Southerly winds have been blowing hot air from North Africa all the way up to northern Europe resulting in temperature rise to record levels.
“The NHS will be there always for anyone who needs it, but everyone can help by checking in on vulnerable friends and neighbours, while making use of the free, convenient and helpful phone and online NHS services for minor illnesses, to help frontline staff provide care for those in emergency and serious need.
During extreme heat it is easy to become dehydrated or for your body to overheat. If this happens, you may develop heat cramps, heat exhaustion or even heat stroke.
Heatstroke is a medical emergency which can result in permanent damage to your vital organs, or even death, if not treated immediately. Extreme heat can also make existing medical conditions worse.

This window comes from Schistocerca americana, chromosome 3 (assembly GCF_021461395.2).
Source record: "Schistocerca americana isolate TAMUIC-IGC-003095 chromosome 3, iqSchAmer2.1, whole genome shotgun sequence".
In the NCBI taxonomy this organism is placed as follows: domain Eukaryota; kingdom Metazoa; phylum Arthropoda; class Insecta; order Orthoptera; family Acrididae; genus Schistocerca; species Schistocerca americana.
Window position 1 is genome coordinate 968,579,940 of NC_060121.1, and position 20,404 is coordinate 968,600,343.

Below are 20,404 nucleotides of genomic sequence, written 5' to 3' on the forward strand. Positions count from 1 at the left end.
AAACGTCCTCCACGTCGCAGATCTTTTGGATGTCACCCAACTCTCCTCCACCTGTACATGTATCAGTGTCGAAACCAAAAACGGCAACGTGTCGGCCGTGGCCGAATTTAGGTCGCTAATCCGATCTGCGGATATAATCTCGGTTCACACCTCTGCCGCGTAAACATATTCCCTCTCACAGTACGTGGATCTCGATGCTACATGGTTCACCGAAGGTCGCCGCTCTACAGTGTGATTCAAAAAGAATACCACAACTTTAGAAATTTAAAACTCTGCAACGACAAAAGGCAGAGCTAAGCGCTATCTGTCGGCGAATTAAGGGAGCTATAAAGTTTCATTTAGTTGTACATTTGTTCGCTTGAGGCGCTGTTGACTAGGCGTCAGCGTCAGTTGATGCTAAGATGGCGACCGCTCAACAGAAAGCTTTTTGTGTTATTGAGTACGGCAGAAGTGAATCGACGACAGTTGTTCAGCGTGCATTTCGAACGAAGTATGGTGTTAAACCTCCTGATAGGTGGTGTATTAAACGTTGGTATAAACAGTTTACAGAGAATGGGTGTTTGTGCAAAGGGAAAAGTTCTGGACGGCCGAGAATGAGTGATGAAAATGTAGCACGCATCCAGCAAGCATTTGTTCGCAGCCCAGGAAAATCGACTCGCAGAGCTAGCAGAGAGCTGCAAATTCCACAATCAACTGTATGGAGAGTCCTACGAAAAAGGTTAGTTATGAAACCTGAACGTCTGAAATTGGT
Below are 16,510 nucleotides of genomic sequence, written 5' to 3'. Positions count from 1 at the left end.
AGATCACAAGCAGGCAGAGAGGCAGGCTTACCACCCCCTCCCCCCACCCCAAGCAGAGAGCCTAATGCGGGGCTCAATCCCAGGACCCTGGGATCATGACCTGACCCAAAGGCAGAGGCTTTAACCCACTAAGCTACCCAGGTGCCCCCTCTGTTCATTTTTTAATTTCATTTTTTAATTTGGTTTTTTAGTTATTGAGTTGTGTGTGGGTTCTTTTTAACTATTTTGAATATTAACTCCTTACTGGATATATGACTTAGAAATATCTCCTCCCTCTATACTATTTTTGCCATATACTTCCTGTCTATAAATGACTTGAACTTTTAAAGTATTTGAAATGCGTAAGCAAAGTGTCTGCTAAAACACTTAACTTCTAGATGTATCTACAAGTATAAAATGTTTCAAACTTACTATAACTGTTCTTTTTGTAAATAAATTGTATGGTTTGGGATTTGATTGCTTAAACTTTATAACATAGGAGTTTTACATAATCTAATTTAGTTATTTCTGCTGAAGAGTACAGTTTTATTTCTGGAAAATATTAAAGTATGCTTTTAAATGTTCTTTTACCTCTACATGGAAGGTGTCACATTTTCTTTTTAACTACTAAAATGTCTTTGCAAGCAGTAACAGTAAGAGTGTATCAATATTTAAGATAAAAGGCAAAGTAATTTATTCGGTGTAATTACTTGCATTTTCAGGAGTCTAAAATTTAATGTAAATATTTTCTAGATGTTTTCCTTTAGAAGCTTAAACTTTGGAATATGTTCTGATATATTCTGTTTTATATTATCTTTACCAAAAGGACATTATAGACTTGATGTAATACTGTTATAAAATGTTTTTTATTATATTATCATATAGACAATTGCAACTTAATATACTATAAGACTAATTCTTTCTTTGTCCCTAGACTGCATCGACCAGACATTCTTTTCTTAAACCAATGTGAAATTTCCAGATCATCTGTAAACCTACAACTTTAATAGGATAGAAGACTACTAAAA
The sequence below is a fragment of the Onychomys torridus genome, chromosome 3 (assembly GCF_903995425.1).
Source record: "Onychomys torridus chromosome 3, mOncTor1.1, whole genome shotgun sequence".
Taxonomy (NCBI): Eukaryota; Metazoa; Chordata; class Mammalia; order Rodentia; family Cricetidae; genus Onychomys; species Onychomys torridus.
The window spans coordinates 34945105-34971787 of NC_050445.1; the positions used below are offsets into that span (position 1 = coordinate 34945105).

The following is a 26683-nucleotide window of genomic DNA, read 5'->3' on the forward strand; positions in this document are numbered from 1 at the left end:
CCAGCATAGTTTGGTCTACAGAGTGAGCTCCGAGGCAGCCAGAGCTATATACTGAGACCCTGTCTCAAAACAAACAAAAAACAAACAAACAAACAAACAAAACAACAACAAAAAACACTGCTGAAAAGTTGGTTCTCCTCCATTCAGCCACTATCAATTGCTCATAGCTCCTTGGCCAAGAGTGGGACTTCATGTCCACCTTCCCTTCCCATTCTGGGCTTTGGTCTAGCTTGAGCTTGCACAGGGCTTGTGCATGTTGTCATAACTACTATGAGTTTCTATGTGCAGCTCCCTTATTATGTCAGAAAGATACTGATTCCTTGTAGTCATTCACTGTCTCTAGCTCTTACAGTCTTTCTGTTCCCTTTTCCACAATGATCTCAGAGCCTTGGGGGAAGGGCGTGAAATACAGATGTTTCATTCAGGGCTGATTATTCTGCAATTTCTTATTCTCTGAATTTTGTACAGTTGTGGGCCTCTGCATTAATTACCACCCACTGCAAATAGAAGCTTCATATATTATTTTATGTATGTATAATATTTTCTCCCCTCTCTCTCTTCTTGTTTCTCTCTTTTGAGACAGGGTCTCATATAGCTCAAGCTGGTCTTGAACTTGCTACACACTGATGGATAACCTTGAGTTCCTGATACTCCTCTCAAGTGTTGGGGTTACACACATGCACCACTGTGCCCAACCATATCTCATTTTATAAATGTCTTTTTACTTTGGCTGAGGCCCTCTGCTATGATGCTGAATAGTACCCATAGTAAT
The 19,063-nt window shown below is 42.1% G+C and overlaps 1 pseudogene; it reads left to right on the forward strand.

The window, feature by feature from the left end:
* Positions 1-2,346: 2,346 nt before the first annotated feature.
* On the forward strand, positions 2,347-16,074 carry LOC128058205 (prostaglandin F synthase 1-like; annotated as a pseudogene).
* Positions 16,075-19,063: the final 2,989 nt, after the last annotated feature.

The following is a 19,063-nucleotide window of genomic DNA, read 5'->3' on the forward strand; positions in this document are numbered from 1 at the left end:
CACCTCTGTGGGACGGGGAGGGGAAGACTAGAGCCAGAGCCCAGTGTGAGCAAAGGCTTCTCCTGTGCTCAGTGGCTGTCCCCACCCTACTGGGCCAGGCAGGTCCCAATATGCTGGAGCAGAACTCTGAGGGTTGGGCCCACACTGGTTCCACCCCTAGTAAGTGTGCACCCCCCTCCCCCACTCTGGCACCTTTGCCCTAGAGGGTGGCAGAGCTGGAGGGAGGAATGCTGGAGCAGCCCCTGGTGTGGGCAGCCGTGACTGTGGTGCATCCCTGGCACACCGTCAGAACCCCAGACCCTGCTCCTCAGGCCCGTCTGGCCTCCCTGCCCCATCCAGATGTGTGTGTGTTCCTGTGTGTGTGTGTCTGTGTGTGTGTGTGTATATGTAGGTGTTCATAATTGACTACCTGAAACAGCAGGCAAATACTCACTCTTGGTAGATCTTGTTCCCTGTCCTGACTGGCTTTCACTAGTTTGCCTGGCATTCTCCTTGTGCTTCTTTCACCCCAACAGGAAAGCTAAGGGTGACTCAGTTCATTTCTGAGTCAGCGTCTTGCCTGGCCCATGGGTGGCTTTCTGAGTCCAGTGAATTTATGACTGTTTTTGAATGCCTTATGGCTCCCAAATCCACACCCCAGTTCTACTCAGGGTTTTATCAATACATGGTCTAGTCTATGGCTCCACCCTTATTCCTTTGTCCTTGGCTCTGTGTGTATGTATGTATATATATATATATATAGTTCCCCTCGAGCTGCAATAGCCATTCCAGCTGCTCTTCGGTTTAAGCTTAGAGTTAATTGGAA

The best way to survive the heat is to plan for hot days and know what to do when the heat hits. Hot weather can affect anyone, including the young and healthy. However, some people are more at risk than others.
“As millions of families kick off the long summer break, it’s really important to take common-sense precautions and follow our NHS top tips like drinking plenty of water, using high-factor sunscreen and taking allergy medicine where it’s needed. Read tops tips from NHS on how to deal with heat and stay cool.